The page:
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The New Reality: COVID-19’s impact on playing and watching sports

Some N.B. professional leagues starting up again amid COVID-19
Some professional leagues are starting up again, but it will be a long time before we pack an arena for a game. Callum Smith reports.

This is the 14th in a series of stories looking at the new reality of life during the COVID-19 pandemic in the Maritimes. You can find the full series here.

One aspect of life impacted by COVID-19 has been sports, with many athletic competitions being put on hold or seasons cancelled due to the ongoing pandemic.

The NHL, the NBA and MLB have all postponed their seasons, while the NFL has made no decision on delaying its season.

Read more: The New Reality — What will the future of sports look like?

Nova Scotia native Stephen Melanson was looking forward to seeing his first Montreal Canadiens game in their home rink, but that’s been put on hold.

“It was to be Montreal’s final home game of the season at the end of March,” he told Global News.

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“For me, this was a bucket list item.

“I’ve always wanted to see the Canadiens play, and to watch them in the Bell Centre would’ve been amazing.”

Nova Scotia sports plan return to the game amid COVID-19
Nova Scotia sports plan return to the game amid COVID-19

Changes big and small

While sports are starting up again, or at least planning to resume, one aspect that will likely be changed for the foreseeable future is how we consume sports.

Physical-distancing restrictions mean crowded stadiums and packed bars to watch the game likely won’t be possible in the near future.

Baseball Nova Scotia enters Phase 1 of Return to Play
Baseball Nova Scotia enters Phase 1 of Return to Play

Two high-profile sporting events that were to be played in Nova Scotia have also been shelved. The 2020 North American Indigenous Games have been postponed for the year and the 2020 IIHF Women’s World Hockey Championship has been cancelled.

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Some amateur and recreational leagues have called it quits for the season.

The Quebec Major Junior Hockey League’s Moncton Wildcats were expected to make a run for the championship — and the Canadian Hockey League’s Memorial Cup — after building up their roster during the annual trade period.

But the rest of the season was cancelled in March before the playoffs could begin.

That news was a huge blow for Wildcats super fan Brent Daborn.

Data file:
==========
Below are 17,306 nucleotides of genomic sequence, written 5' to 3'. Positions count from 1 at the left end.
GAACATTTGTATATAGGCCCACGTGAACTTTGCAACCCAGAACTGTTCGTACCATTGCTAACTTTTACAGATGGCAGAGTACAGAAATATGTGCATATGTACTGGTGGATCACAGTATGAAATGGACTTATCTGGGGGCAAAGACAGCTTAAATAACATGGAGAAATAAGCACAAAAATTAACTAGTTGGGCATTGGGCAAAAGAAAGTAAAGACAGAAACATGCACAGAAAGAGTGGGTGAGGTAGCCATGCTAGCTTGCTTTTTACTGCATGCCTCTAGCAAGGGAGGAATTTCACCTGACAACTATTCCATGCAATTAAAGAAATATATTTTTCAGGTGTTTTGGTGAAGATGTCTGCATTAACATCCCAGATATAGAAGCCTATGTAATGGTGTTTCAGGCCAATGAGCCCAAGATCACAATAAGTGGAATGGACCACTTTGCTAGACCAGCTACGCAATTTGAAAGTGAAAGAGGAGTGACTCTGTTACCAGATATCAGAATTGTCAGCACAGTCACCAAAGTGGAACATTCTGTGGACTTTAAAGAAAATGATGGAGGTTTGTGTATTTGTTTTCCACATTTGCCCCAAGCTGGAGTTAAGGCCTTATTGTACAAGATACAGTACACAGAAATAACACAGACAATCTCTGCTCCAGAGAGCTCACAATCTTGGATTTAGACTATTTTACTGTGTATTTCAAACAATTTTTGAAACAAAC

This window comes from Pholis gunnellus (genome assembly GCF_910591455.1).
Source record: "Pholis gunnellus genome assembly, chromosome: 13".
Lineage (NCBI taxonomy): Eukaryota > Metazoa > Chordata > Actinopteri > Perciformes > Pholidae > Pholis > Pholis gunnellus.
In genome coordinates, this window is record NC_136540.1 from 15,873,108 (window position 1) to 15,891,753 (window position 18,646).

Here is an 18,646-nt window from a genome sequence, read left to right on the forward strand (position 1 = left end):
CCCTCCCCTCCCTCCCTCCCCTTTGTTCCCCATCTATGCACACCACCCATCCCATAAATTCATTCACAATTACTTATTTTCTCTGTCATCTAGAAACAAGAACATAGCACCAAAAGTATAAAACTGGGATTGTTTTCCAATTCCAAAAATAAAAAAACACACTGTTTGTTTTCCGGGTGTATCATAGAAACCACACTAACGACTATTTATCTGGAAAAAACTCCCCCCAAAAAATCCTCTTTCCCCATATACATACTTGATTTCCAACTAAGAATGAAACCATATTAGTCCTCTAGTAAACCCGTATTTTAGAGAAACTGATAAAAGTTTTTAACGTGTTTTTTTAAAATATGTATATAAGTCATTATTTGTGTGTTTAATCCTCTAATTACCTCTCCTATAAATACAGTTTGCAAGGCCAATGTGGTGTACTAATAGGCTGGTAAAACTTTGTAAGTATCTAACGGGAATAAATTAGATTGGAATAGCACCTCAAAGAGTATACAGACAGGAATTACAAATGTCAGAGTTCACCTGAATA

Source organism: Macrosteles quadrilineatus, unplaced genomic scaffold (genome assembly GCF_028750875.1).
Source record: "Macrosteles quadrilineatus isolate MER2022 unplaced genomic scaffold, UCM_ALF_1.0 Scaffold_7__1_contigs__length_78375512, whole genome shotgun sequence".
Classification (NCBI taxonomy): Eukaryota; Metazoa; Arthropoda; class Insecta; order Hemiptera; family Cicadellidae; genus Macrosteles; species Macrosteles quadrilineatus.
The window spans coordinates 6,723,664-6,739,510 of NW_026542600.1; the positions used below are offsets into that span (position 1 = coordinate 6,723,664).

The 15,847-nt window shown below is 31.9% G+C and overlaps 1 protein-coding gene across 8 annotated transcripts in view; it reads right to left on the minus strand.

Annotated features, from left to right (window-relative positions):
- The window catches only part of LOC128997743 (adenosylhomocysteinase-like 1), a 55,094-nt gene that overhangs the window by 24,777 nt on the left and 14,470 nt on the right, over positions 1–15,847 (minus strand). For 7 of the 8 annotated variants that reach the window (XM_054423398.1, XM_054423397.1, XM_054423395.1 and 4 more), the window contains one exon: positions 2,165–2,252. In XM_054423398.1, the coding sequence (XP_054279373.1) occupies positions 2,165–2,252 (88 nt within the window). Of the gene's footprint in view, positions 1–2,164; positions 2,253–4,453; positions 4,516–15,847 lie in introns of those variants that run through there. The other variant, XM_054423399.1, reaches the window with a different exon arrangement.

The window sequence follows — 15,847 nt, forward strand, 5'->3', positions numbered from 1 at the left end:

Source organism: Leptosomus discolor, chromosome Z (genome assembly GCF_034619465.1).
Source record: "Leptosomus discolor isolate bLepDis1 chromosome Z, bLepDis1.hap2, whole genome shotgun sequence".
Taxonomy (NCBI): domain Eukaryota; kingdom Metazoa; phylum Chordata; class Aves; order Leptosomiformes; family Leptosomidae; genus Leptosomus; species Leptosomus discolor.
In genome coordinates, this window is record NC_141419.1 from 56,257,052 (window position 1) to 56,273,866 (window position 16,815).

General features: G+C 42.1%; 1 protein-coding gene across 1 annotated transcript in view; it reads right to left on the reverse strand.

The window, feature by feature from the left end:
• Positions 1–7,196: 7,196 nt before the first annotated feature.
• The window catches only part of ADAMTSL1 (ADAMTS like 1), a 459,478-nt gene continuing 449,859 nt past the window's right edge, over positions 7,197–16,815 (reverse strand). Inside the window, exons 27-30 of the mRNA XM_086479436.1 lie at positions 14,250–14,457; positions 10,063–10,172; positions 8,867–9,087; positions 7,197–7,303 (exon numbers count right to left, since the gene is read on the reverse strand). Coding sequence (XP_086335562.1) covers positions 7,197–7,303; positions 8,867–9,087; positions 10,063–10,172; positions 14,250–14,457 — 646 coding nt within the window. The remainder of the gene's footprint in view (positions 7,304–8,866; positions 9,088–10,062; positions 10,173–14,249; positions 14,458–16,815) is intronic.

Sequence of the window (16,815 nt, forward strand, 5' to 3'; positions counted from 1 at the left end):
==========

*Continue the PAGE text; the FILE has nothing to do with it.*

“I have my own pre-game routine where I listen to music and just get into focus mode for the games,” said the 24-year-old.

Brent Daborn, a huge Moncton Wildcats fan, says he’s lost a huge part of his social life with many live sports in Moncton cancelled or postponed
Brent Daborn, a huge Moncton Wildcats fan, says he’s lost a huge part of his social life with many live sports in Moncton cancelled or postponed. Callum Smith / Global News

Daborn attends every home game and follows the road games online. Always cheering on his favourite team, Daborn also loves the Moncton Fisher Cats senior baseball team.

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He can typically be spotted decked out in Wildcats colours and cheering loudly at the games. But the absence of sports has been difficult for him; the majority of his social life has been put on hold.

“People don’t have many accessible houses, so it’s not easy for me to go house-to-house,” he says.

HFX Wanderers FC introduce face masks in support of the United Way
HFX Wanderers FC introduce face masks in support of the United Way

Meanwhile, after their inaugural season that took Nova Scotia’s capital city and its fanbase by storm, the HFX Wanderers have resumed training.

The Candian Premier League club is preparing for a season that, if it gets going, will certainly look and feel different.

“It’s going to be a weird season for everyone,” says Alex de Carolis, a returning fullback with the club.

“You can’t use that as an excuse. That’s for all the leagues, all the leagues that start — they can’t use this year as an excuse for why you don’t perform.”

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Read more: ‘It was just amazing’ — A look back at the Raptors’ Finals victory 1 year later

This is typically a busy time of year for sports; two teams would normally be vying for the Stanley Cup in late May or early June. But the lack of live sports means it’s quieter in places where people would gather to cheer on their favourite team from afar.

“Before, there’d be a game on. There was always sports on late at night, so we always had large crowds later in the night,” says Tonya Taylor, the general manager of 5 Bridges Bar & Grill in Riverview, N.B. “Now, it dies down pretty quickly because there’s not much to watch other than the news.”

One thing is clear: sports — and the ways we enjoy the game — have certainly changed, at least, for now.